Peugeot 3008 – The Lion Crosses Over
So what’s a ‘crossover’ vehicle? Well it’s basically a marketing term created by the motor industry to describe a new style of vehicle that sits somewhere between your normal family hatchback and a sports utility vehicle (SUV), hence the term crossover.
The benefits are that whilst they might look like an SUV, they sit on a car platform, drive like a car, offer stacks of interior space and versatility, yet deliver MPG you would get from a normal hatchback and that’s seems like a pretty compulsive package.
Many car manufacturers are now offering a crossover and most of them are front wheel drive (just like your family hatch) although some car makers are also offering 4wd versions. Just like an SUV, you sit up high in a commanding position, which gives a great view of what’s ahead and around you and you feel that you are driving something pretty substantial and feel oddly safe and that’s quite nice.
The crossover is becoming an important vehicle for the motor industry simply because they make such good sense and literally offer the best of both worlds and it would be hard on paper not to justify having one as opposed to a hatchback, or full on SUV.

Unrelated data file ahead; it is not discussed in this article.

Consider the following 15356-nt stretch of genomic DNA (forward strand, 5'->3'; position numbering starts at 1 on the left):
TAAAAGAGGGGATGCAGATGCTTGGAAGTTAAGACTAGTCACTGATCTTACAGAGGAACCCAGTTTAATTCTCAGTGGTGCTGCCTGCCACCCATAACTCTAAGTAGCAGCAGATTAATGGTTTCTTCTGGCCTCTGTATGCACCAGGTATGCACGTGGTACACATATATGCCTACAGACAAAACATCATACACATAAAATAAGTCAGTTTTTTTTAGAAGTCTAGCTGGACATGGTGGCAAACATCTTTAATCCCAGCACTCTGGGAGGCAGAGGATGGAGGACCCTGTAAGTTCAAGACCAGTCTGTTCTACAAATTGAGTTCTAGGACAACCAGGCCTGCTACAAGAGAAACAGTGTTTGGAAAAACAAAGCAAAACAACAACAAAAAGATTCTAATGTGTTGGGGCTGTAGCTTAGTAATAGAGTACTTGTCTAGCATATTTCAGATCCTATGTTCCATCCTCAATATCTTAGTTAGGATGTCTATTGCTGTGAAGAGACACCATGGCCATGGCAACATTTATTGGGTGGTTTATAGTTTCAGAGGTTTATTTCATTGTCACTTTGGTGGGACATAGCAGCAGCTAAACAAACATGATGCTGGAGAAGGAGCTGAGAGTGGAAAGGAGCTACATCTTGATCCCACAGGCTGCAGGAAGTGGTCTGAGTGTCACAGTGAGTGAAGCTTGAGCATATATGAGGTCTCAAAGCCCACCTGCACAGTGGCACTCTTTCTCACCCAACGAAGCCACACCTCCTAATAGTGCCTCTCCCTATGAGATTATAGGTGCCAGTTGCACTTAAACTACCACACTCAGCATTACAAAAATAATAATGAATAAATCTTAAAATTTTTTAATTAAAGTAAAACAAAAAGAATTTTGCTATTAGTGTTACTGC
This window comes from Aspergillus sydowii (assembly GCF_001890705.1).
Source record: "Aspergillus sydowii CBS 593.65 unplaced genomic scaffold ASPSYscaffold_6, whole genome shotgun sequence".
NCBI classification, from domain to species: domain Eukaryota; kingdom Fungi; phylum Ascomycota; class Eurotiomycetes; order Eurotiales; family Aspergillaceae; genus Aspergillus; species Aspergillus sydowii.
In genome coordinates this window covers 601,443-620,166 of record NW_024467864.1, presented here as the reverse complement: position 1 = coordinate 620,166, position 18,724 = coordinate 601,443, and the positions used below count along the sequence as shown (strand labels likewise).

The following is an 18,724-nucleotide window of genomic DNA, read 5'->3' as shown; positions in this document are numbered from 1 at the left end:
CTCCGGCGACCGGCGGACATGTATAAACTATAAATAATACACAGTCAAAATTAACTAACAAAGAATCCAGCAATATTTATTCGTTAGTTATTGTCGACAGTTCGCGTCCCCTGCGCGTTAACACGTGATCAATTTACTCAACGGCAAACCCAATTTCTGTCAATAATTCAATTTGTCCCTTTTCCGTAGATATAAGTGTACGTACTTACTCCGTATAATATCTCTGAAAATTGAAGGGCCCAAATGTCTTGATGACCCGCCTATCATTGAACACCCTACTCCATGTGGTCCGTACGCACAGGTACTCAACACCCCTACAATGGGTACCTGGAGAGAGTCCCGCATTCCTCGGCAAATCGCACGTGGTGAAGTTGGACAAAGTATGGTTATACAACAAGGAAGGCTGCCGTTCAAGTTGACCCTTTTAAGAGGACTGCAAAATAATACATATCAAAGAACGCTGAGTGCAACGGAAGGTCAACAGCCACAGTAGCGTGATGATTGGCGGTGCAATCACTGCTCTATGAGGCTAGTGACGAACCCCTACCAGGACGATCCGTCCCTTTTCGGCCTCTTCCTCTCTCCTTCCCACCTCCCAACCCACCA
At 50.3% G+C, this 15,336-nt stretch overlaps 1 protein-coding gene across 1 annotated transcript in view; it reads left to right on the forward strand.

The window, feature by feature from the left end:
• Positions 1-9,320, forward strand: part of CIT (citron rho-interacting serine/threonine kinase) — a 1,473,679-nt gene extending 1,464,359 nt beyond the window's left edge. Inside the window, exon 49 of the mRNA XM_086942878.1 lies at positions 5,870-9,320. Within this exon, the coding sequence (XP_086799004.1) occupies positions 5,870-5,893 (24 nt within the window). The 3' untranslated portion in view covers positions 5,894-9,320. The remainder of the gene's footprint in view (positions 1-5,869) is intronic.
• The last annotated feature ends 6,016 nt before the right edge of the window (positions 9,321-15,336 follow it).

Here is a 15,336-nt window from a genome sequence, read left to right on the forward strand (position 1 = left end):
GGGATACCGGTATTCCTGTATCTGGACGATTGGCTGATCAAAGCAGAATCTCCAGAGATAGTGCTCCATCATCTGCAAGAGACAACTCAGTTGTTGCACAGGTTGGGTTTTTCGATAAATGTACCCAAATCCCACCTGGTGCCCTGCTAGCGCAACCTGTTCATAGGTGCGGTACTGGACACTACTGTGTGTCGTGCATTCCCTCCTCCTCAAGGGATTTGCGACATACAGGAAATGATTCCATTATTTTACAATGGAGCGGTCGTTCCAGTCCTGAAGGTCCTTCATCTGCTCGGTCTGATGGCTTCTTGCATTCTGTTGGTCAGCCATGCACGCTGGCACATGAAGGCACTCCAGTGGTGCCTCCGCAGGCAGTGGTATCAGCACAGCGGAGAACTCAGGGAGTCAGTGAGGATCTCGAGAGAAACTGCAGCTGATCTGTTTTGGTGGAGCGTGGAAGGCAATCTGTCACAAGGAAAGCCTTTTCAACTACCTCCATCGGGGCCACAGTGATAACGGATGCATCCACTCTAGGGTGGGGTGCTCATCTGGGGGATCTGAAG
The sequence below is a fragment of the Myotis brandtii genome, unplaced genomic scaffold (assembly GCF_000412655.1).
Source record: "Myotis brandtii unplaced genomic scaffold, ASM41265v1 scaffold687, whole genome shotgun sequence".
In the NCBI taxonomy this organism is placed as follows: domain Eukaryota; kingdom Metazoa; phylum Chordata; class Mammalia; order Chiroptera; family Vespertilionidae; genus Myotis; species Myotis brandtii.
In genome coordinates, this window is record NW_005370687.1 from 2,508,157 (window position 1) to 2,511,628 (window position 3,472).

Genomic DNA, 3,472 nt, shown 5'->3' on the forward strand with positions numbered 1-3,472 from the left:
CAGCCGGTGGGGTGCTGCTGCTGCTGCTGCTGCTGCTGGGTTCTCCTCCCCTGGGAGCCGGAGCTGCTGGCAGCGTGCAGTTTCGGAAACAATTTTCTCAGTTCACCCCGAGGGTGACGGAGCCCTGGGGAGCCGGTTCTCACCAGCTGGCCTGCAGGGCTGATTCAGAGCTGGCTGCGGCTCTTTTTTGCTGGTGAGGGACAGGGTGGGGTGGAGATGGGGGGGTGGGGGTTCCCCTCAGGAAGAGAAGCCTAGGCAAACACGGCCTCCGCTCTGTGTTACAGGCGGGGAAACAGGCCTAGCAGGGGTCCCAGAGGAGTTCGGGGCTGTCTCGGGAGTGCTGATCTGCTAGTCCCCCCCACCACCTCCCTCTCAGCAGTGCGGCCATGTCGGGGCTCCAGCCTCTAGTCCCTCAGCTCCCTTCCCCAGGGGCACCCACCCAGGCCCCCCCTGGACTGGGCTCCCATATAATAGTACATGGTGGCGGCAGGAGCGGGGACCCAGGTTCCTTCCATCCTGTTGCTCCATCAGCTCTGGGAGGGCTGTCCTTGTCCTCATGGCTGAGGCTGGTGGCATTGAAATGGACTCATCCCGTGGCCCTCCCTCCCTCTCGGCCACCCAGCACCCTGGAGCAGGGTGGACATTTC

We tested Nissans Qashqai when it was one of the first into the market place and liked it a lot, however looking back, we aren’t certain if we liked it because of what it was, rather than what it is and by that I mean did the car impress us or did the concept of a crossover?
We figured we should take another look at a crossover, so picked the Peugeot 3008 which won the prestigious What Car (overall) “Car of the Year” award in 2010 and in the same year, got a second What Car award as it was voted the “Crossover of the Year” for 2010. Not content with that and despite many new crossovers coming onto the market since 2010, the Peugeot 3008 was back again taking the What Car “Crossover of the Year” for 2011, an incredible achievement.